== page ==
Work began on the Poland spur, and on Jan. 29, 1902, while blasting out a cut for an approach to a tunnel, workers uncovered a rich vein of gold and copper 400 feet long and six to 12 feet wide. Most of the Murphy’s workers quit their $2-a-day jobs and became gold miners. Murphy quickly imported a couple of carloads of Irish tracklayers to pick up the slack, and on April 29, the railroad reached Poland.

Following completion of the Poland line, work was immediately begun on the Crown King branch. Work was relatively easy between Mayor and Cleator, but the country became rough and required several switchbacks to ascend the mountain. Unstable soil along with the incredibly steep grade made construction difficult. Switchbacks had to be blasted out of the mountainside. A crew of 600 workers, mostly Irish, battled through the brutal winter of 1903–04, and on May 4, the first steam engine chuffed its way up the mountain and rolled into Crown King. The 60-mile trip from Prescott took almost five hours. The impossible had just become possible.

Murphy’s railroad was recognized as a masterpiece in engineering and remains one of the most spectacular standard-gauge railroad lines in the country. By 1907, the mining districts in the area were producing more than $1,140,000 in gold and silver annually. The area continued to boom right up through World War I, but during the post-war depression, metal prices fell dramatically and many of the rich bodies of ore began to play out. The engines had become old and worn from the hard pull up the mountain.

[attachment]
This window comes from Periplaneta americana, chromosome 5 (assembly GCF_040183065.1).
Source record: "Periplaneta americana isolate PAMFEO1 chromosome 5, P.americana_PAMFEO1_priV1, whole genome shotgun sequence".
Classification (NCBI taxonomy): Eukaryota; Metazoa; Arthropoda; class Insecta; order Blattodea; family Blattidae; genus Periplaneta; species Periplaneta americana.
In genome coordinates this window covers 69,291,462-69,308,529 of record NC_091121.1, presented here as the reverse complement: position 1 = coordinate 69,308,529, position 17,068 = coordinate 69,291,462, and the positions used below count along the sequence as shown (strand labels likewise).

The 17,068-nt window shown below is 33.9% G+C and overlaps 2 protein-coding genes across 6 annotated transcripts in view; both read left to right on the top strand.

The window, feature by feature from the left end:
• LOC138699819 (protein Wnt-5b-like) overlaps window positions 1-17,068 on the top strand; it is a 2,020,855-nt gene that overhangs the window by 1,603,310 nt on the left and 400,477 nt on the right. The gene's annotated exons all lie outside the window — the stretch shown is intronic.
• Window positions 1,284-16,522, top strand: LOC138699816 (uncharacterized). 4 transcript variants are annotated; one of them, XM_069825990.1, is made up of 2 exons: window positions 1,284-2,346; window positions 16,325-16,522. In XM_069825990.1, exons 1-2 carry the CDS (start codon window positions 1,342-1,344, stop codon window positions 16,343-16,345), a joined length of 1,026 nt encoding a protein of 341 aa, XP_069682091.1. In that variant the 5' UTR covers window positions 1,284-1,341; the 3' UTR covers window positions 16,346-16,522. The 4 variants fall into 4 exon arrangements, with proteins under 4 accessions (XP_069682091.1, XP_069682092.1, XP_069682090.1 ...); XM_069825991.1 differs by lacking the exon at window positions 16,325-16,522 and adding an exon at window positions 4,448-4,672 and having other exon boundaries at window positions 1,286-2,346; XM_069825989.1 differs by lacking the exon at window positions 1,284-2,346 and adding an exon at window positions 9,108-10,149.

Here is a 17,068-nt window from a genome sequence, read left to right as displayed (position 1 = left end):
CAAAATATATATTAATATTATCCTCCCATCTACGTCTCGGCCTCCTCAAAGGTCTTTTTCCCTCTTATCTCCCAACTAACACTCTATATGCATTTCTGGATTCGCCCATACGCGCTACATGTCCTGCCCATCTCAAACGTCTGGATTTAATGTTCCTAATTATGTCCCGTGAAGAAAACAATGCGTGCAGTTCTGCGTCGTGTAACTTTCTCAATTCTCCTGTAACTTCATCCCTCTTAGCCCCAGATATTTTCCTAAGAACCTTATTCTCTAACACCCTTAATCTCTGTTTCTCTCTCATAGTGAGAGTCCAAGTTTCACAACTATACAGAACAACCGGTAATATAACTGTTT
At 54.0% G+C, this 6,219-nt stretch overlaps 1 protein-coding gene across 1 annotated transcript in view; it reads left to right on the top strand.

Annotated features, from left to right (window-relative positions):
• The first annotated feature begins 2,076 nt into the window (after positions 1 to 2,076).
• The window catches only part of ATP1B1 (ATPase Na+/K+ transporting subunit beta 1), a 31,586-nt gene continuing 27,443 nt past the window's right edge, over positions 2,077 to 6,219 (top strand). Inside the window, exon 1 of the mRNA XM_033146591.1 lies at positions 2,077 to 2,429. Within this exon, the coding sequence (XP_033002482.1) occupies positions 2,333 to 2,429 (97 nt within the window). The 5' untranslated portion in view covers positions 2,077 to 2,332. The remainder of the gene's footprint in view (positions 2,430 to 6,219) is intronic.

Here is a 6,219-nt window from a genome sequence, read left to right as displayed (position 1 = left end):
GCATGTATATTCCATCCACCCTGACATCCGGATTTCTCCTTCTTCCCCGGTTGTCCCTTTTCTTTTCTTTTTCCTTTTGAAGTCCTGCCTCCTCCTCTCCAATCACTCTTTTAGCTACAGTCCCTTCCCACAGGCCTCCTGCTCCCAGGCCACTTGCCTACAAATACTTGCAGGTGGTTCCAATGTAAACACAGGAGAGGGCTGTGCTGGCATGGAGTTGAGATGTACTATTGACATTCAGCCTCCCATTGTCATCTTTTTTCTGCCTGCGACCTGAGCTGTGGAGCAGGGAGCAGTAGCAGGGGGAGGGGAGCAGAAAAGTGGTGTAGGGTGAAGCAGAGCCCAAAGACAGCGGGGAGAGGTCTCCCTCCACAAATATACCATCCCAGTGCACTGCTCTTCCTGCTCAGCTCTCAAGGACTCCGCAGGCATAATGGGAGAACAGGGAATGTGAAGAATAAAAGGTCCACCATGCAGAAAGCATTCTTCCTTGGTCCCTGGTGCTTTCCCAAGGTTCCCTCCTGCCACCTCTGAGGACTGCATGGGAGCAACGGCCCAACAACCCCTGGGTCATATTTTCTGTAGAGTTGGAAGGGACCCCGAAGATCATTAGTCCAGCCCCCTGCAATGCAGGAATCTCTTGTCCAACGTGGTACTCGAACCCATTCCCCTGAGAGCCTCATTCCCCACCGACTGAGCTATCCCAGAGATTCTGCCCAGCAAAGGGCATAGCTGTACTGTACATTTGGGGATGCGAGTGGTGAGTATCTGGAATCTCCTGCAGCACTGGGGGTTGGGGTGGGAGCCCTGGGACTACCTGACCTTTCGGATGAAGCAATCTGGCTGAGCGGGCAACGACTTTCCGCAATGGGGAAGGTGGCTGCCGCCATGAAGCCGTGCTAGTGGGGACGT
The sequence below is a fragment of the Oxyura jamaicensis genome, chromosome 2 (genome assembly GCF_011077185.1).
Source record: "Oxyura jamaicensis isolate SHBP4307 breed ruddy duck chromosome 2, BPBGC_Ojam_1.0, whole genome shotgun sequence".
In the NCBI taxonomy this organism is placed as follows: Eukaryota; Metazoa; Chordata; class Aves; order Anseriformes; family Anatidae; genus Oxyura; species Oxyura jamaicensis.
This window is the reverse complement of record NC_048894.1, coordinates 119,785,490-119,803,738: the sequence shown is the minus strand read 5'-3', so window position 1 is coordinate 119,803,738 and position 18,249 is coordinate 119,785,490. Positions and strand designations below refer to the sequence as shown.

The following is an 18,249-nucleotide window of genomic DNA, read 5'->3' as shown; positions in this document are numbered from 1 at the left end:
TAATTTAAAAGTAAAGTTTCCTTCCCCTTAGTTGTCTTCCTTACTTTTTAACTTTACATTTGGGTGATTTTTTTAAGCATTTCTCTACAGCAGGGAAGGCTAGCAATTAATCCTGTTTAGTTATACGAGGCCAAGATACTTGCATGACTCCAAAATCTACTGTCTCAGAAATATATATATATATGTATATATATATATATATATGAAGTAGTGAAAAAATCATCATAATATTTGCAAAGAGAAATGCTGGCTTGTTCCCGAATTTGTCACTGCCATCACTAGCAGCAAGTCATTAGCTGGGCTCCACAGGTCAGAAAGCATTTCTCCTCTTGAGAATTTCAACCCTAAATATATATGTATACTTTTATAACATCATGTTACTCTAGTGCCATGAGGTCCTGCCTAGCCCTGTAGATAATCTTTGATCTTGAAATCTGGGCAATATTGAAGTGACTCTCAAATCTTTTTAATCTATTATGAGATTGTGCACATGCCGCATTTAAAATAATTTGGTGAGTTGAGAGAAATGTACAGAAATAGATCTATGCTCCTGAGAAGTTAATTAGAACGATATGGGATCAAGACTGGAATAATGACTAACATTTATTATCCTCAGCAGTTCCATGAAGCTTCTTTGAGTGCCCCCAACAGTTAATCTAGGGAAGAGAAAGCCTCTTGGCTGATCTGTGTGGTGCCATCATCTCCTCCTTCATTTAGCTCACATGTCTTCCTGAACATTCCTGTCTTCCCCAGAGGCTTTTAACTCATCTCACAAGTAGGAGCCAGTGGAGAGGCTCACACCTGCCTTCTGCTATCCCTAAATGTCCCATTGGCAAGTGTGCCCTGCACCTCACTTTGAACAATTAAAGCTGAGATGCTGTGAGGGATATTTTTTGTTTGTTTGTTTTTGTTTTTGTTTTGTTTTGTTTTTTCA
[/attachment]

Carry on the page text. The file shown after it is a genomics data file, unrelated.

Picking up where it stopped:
In 1920, the railroad abandoned the Crown King branch. The Poland spur closed soon after. Frank Murphy didn’t live to see the demise of his impossible railroad. He died in Prescott on Aug. 22, 1917.

After the trains quit running, residents of Crown King used horse-pulled rail cars to haul supplies up the mountain. The cars rolled back down the mountain, using hand brakes to control the speed. In the fall of 1926, a special excursion train chuffed up to Crown King for one last ride. By 1939, both branches of the Bradshaw Mountain Railway were completely abandoned. The tracks were pulled out, and automobiles began using the old track bed for a road.

During the next couple of decades, Salt River Valley residents motored up the rough road to Crown King to escape the summer heat. Nearby Horsethief Basin was a Phoenix City Park complete with fishing pond, tennis courts, and outdoor theater. Today, visitors can still drive the dirt road following the lazy switchbacks to the top of the mountain at Crown King on what used to be the track bed of Frank Murphy’s “Impossible Bradshaw Mountain Railroad.”